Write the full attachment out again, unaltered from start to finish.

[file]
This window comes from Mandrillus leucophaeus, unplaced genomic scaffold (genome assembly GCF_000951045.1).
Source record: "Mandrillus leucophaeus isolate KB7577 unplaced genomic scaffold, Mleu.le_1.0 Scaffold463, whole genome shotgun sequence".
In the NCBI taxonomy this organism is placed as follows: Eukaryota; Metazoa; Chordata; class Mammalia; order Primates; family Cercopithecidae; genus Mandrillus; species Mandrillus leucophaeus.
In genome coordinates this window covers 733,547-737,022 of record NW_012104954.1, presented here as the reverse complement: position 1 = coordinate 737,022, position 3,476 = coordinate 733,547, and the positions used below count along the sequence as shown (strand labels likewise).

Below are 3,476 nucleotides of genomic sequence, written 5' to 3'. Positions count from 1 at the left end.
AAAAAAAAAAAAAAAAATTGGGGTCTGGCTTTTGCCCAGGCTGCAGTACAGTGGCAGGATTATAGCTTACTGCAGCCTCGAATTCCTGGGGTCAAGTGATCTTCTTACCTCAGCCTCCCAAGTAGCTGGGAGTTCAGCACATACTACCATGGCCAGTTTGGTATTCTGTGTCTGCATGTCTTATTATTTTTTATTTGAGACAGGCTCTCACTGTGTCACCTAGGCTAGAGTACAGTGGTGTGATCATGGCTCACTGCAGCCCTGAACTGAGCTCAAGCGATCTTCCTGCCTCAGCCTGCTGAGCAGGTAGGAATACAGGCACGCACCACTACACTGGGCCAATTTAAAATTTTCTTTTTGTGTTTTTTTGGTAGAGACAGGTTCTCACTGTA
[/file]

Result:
This window comes from Mandrillus leucophaeus, unplaced genomic scaffold (genome assembly GCF_000951045.1).
Source record: "Mandrillus leucophaeus isolate KB7577 unplaced genomic scaffold, Mleu.le_1.0 Scaffold463, whole genome shotgun sequence".
In the NCBI taxonomy this organism is placed as follows: Eukaryota; Metazoa; Chordata; class Mammalia; order Primates; family Cercopithecidae; genus Mandrillus; species Mandrillus leucophaeus.
In genome coordinates this window covers 733,547-737,022 of record NW_012104954.1, presented here as the reverse complement: position 1 = coordinate 737,022, position 3,476 = coordinate 733,547, and the positions used below count along the sequence as shown (strand labels likewise).

Below are 3,476 nucleotides of genomic sequence, written 5' to 3'. Positions count from 1 at the left end.
AAAAAAAAAAAAAAAAATTGGGGTCTGGCTTTTGCCCAGGCTGCAGTACAGTGGCAGGATTATAGCTTACTGCAGCCTCGAATTCCTGGGGTCAAGTGATCTTCTTACCTCAGCCTCCCAAGTAGCTGGGAGTTCAGCACATACTACCATGGCCAGTTTGGTATTCTGTGTCTGCATGTCTTATTATTTTTTATTTGAGACAGGCTCTCACTGTGTCACCTAGGCTAGAGTACAGTGGTGTGATCATGGCTCACTGCAGCCCTGAACTGAGCTCAAGCGATCTTCCTGCCTCAGCCTGCTGAGCAGGTAGGAATACAGGCACGCACCACTACACTGGGCCAATTTAAAATTTTCTTTTTGTGTTTTTTTGGTAGAGACAGGTTCTCACTGTA